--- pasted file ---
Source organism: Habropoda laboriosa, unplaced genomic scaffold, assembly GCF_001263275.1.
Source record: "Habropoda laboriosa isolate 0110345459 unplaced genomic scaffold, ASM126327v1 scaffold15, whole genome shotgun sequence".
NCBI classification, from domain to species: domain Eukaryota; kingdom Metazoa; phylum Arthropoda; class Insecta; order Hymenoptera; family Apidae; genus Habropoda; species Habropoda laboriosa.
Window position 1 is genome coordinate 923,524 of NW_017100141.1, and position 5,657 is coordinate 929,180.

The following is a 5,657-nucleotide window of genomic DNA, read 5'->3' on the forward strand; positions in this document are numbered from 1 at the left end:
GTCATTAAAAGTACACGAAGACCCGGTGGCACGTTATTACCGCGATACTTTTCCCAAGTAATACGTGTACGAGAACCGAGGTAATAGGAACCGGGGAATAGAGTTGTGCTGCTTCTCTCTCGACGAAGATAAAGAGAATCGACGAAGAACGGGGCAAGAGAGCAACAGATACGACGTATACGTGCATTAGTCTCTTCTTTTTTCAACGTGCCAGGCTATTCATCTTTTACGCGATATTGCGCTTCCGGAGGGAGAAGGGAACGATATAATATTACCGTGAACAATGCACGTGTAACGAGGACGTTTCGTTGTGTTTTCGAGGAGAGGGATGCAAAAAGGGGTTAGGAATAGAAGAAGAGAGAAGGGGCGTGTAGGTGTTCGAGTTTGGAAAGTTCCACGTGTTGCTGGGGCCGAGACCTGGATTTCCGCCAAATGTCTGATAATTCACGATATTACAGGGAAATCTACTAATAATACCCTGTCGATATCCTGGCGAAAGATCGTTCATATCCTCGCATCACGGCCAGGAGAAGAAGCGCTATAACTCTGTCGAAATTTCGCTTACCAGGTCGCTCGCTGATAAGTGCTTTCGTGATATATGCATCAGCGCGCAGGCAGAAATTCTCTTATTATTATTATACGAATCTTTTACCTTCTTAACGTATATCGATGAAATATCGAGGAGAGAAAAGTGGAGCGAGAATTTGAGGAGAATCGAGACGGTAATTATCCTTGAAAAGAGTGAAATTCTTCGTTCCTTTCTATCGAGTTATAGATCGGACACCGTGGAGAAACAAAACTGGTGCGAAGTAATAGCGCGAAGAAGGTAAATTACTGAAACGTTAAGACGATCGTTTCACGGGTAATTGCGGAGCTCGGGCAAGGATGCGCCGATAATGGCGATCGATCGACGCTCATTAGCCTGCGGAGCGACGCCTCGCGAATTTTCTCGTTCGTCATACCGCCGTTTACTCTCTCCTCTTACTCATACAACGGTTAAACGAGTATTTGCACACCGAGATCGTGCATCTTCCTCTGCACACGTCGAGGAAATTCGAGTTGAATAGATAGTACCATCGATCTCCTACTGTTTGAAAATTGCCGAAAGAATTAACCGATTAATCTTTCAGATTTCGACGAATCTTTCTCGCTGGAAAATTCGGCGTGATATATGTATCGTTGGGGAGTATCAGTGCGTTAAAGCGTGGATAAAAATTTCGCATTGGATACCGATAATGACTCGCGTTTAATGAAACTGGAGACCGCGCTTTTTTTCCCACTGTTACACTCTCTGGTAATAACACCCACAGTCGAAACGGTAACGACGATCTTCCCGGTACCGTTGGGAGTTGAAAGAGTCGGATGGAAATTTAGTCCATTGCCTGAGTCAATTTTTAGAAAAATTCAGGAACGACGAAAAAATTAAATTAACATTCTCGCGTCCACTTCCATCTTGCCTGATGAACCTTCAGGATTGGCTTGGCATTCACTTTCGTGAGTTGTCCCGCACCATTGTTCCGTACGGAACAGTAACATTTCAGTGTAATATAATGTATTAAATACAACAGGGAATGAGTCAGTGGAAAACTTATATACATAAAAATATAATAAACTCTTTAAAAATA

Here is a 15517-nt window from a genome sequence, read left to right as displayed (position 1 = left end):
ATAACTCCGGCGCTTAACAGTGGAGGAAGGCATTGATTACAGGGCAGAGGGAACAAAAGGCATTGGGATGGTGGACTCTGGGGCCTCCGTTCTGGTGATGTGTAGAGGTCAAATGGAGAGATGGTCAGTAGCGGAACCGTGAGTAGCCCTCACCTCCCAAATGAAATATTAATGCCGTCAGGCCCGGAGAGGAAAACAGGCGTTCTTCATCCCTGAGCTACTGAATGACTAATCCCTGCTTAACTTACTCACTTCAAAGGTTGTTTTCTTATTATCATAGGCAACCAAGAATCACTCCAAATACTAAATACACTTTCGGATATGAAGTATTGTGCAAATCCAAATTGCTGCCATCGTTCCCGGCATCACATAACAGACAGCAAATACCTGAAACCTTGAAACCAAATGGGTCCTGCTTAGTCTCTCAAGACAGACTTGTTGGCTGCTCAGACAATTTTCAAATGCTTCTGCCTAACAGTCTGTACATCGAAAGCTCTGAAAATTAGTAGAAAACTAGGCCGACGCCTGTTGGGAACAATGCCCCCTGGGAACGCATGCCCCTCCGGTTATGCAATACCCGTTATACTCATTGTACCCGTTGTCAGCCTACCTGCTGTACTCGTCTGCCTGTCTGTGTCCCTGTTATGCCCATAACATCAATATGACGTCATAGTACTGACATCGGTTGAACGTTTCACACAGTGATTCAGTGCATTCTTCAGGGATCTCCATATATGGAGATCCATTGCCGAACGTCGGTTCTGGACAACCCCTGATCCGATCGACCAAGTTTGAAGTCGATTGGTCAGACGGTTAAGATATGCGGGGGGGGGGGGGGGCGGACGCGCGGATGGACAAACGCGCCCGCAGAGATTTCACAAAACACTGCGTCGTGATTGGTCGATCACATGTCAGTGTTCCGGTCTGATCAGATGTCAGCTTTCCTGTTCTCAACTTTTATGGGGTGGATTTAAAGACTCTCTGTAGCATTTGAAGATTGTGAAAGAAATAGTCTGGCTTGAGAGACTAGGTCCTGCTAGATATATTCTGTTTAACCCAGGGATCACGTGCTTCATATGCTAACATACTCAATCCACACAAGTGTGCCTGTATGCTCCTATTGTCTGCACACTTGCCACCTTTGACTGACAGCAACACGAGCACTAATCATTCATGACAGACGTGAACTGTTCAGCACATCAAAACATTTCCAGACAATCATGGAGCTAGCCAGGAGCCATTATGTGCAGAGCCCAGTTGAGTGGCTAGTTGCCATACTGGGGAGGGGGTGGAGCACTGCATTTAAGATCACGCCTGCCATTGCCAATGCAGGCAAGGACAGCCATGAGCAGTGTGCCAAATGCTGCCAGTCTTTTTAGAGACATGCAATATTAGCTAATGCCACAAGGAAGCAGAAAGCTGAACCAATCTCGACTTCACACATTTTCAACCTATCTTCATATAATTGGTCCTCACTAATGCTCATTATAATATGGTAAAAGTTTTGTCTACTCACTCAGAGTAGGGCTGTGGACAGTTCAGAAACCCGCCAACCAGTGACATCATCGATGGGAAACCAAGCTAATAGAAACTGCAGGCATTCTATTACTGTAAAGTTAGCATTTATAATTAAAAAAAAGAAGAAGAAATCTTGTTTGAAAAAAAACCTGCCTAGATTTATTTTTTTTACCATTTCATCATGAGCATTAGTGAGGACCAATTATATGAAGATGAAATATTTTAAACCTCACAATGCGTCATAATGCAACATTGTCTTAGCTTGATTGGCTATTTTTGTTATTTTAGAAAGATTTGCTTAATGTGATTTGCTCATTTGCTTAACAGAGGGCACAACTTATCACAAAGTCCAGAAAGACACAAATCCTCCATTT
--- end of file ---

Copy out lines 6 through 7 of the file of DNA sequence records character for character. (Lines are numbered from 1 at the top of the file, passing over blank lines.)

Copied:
GTCATTAAAAGTACACGAAGACCCGGTGGCACGTTATTACCGCGATACTTTTCCCAAGTAATACGTGTACGAGAACCGAGGTAATAGGAACCGGGGAATAGAGTTGTGCTGCTTCTCTCTCGACGAAGATAAAGAGAATCGACGAAGAACGGGGCAAGAGAGCAACAGATACGACGTATACGTGCATTAGTCTCTTCTTTTTTCAACGTGCCAGGCTATTCATCTTTTACGCGATATTGCGCTTCCGGAGGGAGAAGGGAACGATATAATATTACCGTGAACAATGCACGTGTAACGAGGACGTTTCGTTGTGTTTTCGAGGAGAGGGATGCAAAAAGGGGTTAGGAATAGAAGAAGAGAGAAGGGGCGTGTAGGTGTTCGAGTTTGGAAAGTTCCACGTGTTGCTGGGGCCGAGACCTGGATTTCCGCCAAATGTCTGATAATTCACGATATTACAGGGAAATCTACTAATAATACCCTGTCGATATCCTGGCGAAAGATCGTTCATATCCTCGCATCACGGCCAGGAGAAGAAGCGCTATAACTCTGTCGAAATTTCGCTTACCAGGTCGCTCGCTGATAAGTGCTTTCGTGATATATGCATCAGCGCGCAGGCAGAAATTCTCTTATTATTATTATACGAATCTTTTACCTTCTTAACGTATATCGATGAAATATCGAGGAGAGAAAAGTGGAGCGAGAATTTGAGGAGAATCGAGACGGTAATTATCCTTGAAAAGAGTGAAATTCTTCGTTCCTTTCTATCGAGTTATAGATCGGACACCGTGGAGAAACAAAACTGGTGCGAAGTAATAGCGCGAAGAAGGTAAATTACTGAAACGTTAAGACGATCGTTTCACGGGTAATTGCGGAGCTCGGGCAAGGATGCGCCGATAATGGCGATCGATCGACGCTCATTAGCCTGCGGAGCGACGCCTCGCGAATTTTCTCGTTCGTCATACCGCCGTTTACTCTCTCCTCTTACTCATACAACGGTTAAACGAGTATTTGCACACCGAGATCGTGCATCTTCCTCTGCACACGTCGAGGAAATTCGAGTTGAATAGATAGTACCATCGATCTCCTACTGTTTGAAAATTGCCGAAAGAATTAACCGATTAATCTTTCAGATTTCGACGAATCTTTCTCGCTGGAAAATTCGGCGTGATATATGTATCGTTGGGGAGTATCAGTGCGTTAAAGCGTGGATAAAAATTTCGCATTGGATACCGATAATGACTCGCGTTTAATGAAACTGGAGACCGCGCTTTTTTTCCCACTGTTACACTCTCTGGTAATAACACCCACAGTCGAAACGGTAACGACGATCTTCCCGGTACCGTTGGGAGTTGAAAGAGTCGGATGGAAATTTAGTCCATTGCCTGAGTCAATTTTTAGAAAAATTCAGGAACGACGAAAAAATTAAATTAACATTCTCGCGTCCACTTCCATCTTGCCTGATGAACCTTCAGGATTGGCTTGGCATTCACTTTCGTGAGTTGTCCCGCACCATTGTTCCGTACGGAACAGTAACATTTCAGTGTAATATAATGTATTAAATACAACAGGGAATGAGTCAGTGGAAAACTTATATACATAAAAATATAATAAACTCTTTAAAAATA

Here is a 15517-nt window from a genome sequence, read left to right as displayed (position 1 = left end):